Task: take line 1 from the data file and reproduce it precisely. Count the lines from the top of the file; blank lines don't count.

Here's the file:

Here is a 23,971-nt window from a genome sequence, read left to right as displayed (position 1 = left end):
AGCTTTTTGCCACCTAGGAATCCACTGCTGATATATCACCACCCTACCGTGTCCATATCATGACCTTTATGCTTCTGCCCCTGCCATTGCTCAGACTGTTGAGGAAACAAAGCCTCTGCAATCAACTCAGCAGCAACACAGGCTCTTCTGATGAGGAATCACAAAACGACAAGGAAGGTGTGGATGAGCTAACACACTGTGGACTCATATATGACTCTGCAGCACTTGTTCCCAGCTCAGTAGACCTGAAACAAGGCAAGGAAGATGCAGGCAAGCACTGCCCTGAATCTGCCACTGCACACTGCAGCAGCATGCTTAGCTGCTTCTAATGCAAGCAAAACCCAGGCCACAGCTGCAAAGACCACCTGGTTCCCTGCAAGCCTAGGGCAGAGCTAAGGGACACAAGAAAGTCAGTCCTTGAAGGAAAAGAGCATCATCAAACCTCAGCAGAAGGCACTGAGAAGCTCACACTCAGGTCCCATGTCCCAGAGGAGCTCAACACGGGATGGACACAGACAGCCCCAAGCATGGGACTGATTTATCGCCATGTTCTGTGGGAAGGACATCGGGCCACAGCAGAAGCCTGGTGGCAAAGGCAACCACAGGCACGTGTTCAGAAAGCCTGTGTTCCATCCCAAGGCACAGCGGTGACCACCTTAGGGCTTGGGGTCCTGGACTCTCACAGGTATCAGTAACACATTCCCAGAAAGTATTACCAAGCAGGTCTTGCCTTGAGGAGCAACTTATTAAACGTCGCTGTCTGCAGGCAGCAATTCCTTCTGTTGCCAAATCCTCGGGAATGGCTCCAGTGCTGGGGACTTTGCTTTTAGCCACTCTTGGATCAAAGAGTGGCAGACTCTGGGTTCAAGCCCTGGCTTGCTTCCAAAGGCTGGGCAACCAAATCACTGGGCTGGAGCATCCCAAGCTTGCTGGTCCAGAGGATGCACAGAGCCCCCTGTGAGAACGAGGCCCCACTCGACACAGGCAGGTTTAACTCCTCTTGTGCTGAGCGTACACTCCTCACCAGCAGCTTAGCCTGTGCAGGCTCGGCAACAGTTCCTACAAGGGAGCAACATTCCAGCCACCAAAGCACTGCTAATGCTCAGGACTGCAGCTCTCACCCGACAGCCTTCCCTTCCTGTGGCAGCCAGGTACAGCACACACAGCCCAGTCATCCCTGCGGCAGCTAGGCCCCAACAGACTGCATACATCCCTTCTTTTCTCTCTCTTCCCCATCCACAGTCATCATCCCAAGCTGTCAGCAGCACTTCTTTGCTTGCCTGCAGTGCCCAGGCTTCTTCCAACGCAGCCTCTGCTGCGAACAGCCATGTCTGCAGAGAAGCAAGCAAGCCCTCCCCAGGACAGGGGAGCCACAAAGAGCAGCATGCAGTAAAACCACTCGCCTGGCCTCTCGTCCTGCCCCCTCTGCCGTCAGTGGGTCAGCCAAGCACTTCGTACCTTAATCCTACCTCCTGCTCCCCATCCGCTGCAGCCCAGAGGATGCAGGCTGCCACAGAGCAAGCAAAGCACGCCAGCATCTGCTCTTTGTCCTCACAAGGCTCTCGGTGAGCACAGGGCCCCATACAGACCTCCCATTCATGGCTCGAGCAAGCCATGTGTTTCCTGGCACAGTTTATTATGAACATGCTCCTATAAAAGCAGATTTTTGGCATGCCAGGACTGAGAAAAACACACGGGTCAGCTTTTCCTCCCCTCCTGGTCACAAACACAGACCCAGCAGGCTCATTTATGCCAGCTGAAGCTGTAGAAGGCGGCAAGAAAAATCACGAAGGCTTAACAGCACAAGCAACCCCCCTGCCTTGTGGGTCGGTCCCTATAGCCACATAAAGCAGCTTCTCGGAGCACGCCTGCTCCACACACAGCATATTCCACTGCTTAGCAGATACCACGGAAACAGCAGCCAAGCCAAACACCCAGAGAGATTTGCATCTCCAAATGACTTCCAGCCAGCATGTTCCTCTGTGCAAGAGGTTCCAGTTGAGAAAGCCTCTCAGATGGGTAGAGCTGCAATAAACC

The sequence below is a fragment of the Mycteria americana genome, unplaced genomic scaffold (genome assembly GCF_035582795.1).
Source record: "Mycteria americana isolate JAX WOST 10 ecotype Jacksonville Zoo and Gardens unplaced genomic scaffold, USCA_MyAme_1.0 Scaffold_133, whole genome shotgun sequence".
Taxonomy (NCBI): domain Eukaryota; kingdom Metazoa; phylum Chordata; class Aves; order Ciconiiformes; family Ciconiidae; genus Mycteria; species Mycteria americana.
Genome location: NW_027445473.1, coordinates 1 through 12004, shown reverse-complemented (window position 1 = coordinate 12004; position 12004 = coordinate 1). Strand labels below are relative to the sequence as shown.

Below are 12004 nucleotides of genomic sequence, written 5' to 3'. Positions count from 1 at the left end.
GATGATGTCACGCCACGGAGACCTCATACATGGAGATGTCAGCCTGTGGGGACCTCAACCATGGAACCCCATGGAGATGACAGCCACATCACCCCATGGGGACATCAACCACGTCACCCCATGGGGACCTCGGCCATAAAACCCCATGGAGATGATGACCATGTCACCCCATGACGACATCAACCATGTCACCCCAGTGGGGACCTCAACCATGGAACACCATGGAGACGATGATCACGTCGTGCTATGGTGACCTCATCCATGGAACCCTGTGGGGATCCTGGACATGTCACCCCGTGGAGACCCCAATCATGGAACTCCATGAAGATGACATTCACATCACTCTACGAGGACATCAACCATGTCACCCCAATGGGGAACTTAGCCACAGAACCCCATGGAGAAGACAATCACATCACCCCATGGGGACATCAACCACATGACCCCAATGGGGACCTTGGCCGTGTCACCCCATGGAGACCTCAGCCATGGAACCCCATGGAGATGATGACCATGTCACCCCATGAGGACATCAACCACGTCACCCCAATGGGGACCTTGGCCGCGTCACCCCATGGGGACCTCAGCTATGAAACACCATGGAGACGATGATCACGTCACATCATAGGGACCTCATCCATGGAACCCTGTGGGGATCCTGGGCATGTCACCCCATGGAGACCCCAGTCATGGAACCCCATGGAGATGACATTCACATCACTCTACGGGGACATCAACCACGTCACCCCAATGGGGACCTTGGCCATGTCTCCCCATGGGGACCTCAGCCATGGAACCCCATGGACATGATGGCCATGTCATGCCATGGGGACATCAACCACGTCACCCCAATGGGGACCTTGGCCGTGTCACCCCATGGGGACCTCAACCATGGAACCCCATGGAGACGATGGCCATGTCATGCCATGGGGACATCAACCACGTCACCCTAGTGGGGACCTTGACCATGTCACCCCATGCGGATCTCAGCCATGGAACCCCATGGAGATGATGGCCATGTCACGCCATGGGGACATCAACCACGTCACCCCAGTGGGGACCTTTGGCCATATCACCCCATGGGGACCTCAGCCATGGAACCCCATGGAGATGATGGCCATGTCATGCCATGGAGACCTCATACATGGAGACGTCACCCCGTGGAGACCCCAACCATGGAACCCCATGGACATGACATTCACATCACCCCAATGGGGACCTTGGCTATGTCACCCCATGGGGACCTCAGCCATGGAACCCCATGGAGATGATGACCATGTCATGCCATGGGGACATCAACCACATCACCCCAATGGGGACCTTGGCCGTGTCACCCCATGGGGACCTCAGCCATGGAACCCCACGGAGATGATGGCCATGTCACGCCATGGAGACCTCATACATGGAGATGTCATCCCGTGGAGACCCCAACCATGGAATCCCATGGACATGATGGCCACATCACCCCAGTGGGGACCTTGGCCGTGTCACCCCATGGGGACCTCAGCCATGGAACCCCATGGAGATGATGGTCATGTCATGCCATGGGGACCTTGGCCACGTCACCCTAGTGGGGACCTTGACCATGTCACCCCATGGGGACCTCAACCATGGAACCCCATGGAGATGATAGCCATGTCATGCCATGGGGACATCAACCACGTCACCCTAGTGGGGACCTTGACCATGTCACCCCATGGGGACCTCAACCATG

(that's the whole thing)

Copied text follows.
Here is a 23,971-nt window from a genome sequence, read left to right as displayed (position 1 = left end):